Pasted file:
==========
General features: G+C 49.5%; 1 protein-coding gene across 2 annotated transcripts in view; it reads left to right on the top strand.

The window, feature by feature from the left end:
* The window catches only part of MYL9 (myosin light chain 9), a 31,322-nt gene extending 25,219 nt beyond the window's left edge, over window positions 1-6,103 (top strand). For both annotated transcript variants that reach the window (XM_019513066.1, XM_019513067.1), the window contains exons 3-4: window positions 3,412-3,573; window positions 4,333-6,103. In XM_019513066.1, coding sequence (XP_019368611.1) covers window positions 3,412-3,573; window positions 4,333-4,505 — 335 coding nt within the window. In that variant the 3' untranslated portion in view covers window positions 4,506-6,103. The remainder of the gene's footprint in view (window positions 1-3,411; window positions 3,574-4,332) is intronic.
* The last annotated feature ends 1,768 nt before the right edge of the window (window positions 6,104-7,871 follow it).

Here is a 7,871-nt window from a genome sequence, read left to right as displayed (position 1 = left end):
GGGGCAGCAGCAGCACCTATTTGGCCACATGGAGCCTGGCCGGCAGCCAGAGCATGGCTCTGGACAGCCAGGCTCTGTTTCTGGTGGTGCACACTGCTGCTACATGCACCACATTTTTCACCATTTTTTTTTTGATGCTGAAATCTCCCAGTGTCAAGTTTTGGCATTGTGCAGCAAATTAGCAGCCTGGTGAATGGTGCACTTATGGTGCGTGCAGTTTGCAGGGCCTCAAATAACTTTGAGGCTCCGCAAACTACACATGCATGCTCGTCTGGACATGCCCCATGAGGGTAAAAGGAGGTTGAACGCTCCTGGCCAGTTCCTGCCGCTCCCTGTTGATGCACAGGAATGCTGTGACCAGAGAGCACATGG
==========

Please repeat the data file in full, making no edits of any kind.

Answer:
General features: G+C 49.5%; 1 protein-coding gene across 2 annotated transcripts in view; it reads left to right on the top strand.

The window, feature by feature from the left end:
* The window catches only part of MYL9 (myosin light chain 9), a 31,322-nt gene extending 25,219 nt beyond the window's left edge, over window positions 1-6,103 (top strand). For both annotated transcript variants that reach the window (XM_019513066.1, XM_019513067.1), the window contains exons 3-4: window positions 3,412-3,573; window positions 4,333-6,103. In XM_019513066.1, coding sequence (XP_019368611.1) covers window positions 3,412-3,573; window positions 4,333-4,505 — 335 coding nt within the window. In that variant the 3' untranslated portion in view covers window positions 4,506-6,103. The remainder of the gene's footprint in view (window positions 1-3,411; window positions 3,574-4,332) is intronic.
* The last annotated feature ends 1,768 nt before the right edge of the window (window positions 6,104-7,871 follow it).

Here is a 7,871-nt window from a genome sequence, read left to right as displayed (position 1 = left end):
GGGGCAGCAGCAGCACCTATTTGGCCACATGGAGCCTGGCCGGCAGCCAGAGCATGGCTCTGGACAGCCAGGCTCTGTTTCTGGTGGTGCACACTGCTGCTACATGCACCACATTTTTCACCATTTTTTTTTTGATGCTGAAATCTCCCAGTGTCAAGTTTTGGCATTGTGCAGCAAATTAGCAGCCTGGTGAATGGTGCACTTATGGTGCGTGCAGTTTGCAGGGCCTCAAATAACTTTGAGGCTCCGCAAACTACACATGCATGCTCGTCTGGACATGCCCCATGAGGGTAAAAGGAGGTTGAACGCTCCTGGCCAGTTCCTGCCGCTCCCTGTTGATGCACAGGAATGCTGTGACCAGAGAGCACATGG